What are you reading, watching, thinking about this week? As usual, hereâ€™s a few which have been on our mind. Let us know your thoughts on any/all of them. If you have items youâ€™d like us to consider for the top five, add them in the comments or send them toÂ Â Tom or Mike.
1.Â The Jesus We’ll Never Know:Â Why scholarly attempts to discover the ‘real’ Jesus have failed. And why that’s a good thing (Scot McKnight, Christianity Today, 4/9/2010).Â Responses:Â N. T. Wright: We Do Need History, Craig Keener: Jesus Studies Matter, and Darrell Bock: We Need Context.
This is what I said to myself: As a historian I think I can prove that Jesus died and that he thought his death was atoning. I think I can establish that the tomb was empty and that resurrection is the best explanation for the empty tomb. But one thing the historical method cannot prove is that Jesus died for our sins and was raised for our justification. At some point, historical methods run out of steam and energy. Historical Jesus studies cannot get us to the point where the Holy Spirit and the church can take us. I know that once I was blind and that I can now see. I know that historical methods did not give me sight. They can’t. Faith cannot be completely based on what the historian can prove. The quest for the real Jesus, through long and painful paths, has proven that much — Scot McKnight.
2.Â Â Â Reporting on the Oral ArgumentsÂ of Christian Legal Society v. Martinez (UC-Hastings):Â After Media Weighs In, Supreme Court Hears Oral Arguments in ‘CLS v. Martinez’ (William Creeley, FIRE, 4/19/2010), Court Weighs Rights Of Campus Religious GroupsÂ (Nina Totenberg, NPR, 4/19/2010),Â Â Supreme Court considers California law school’s discrimination policyÂ (Robert Barnes, Washington Post, 4/20/2010).Â For transcripts of the oral arguments and more background on the case visit the Christian Legal Society (CLS) resource page.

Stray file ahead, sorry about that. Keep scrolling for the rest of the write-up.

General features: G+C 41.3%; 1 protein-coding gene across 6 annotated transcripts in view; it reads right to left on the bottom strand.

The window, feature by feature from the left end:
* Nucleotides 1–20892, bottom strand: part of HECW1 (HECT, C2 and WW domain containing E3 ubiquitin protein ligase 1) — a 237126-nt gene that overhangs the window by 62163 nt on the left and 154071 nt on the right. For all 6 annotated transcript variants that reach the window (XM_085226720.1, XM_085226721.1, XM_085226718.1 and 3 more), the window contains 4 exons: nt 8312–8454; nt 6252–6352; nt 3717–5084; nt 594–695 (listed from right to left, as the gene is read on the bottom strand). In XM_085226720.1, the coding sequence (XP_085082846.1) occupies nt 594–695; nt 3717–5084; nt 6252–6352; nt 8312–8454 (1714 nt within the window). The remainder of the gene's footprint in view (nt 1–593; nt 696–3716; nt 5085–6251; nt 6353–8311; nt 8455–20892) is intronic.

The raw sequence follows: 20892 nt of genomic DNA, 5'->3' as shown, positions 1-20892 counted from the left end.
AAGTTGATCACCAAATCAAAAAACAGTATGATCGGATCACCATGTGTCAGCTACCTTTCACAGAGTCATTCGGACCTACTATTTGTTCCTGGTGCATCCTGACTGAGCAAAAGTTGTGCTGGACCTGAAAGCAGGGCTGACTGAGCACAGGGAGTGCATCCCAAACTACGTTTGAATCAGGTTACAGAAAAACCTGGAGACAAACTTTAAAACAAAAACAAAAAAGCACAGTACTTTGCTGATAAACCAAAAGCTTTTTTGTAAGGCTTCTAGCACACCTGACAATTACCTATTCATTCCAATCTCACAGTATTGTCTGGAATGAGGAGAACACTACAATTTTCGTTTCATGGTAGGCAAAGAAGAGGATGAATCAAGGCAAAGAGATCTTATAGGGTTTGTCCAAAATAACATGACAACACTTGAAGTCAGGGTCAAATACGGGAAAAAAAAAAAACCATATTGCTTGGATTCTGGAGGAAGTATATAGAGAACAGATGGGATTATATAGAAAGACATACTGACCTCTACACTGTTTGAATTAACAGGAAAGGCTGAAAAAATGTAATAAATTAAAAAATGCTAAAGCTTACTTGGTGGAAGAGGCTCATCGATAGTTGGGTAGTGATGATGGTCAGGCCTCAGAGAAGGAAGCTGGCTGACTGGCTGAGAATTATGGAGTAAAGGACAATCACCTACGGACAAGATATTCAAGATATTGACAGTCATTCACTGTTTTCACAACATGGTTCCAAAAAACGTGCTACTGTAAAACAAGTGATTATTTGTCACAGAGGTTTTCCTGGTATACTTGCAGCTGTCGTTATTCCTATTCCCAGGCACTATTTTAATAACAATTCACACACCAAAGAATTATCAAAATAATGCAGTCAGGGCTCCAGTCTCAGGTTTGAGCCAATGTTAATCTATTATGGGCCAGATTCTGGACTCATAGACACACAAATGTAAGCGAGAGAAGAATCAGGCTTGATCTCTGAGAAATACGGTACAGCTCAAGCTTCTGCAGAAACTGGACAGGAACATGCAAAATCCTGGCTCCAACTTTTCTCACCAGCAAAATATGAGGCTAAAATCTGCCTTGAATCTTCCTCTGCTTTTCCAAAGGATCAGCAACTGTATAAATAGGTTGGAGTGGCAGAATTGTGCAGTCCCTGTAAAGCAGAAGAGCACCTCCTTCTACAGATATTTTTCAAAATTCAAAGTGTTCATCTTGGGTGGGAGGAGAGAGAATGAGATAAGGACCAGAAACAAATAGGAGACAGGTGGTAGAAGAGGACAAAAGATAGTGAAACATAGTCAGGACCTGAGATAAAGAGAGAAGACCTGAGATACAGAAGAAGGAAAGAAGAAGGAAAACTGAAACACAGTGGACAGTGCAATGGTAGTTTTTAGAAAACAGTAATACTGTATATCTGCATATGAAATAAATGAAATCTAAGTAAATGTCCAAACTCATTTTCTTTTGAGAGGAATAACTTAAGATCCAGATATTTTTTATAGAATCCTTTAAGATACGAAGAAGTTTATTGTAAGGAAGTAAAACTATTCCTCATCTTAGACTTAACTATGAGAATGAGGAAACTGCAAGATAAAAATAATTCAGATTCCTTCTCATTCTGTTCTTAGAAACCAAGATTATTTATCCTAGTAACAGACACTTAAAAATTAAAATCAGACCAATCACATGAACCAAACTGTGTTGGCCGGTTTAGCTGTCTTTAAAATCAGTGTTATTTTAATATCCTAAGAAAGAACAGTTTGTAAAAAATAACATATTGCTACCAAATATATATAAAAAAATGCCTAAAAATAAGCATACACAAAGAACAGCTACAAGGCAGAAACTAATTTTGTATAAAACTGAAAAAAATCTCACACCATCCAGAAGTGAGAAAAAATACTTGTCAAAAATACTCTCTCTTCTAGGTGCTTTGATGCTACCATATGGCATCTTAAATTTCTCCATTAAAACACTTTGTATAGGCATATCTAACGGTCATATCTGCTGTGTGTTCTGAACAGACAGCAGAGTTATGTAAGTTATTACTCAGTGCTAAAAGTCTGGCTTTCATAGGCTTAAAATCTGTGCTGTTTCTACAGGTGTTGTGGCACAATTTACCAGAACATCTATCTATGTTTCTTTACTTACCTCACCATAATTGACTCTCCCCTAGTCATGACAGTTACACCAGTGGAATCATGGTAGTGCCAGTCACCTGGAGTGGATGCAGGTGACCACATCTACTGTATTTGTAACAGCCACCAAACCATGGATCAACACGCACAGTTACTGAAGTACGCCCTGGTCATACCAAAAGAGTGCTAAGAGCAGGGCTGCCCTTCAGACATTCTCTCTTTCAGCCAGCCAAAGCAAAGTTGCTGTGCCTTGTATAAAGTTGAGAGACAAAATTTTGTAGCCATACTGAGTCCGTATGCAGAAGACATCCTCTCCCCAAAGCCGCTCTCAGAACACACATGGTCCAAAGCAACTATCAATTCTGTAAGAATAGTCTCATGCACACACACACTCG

3. Need more N. T. Wright in your life? The 2010 Wheaton Theology Conference — Jesus, Paul and the People of God: A Theological Dialogue with N.T. Wright — took place last weekend, featuring N. T. Wright, Richard Hays, Edith Humphrey, Jeremy Begbie, Kevin Vanhoozer, and others. Download audio and video from the conference website.
4. If you came to Following Christ 2008, you might remember the powerful interview with Harvard Law professor William J. Stuntz — delivered by video because Professor Stuntz is dying of cancer. Read this Weekly Standard’s report of a recent tribute to this “gentleman-scholar” at Harvard, including a toast from someone who might soon be a Supreme Court Justice:
At the dinner for speakers on the first day of the event, U.S. Solicitor General Elena Kagan, former dean of Harvard Law School, ended her toast to Stuntz by saying, â€œBill, Iâ€™m sorry for taking up so much of your time,â€ a reference to his standard modest farewell to a colleague with whom he has initiated a conversation. When contacted for this article, Stuntz responded in character: â€œI am a little embarrassed because I donâ€™t believe my work merits this much attention, but I took a lot of pleasure in it as it allowed me to see and interact with old friends.â€
5. If you are anywhere near Orange County, CA, set aside May 2 for Dallas Willard’s lecture “The Disappearance of Moral Knowledge” at UC-Irvine. Here’s a brief description:
Moral knowledge deals with “the thoughts and intents of the heart,” with a person’s character, and with good and evil. But can the moral life really be a subject of knowledge, or only of tradition, sentiment, and opinion or “faith”? This talk will draw upon themes from Professor Willardâ€™s forthcoming book, The Disappearance of Moral Knowledge.
Sounds like a great event. (HT: Joseff via Facebook)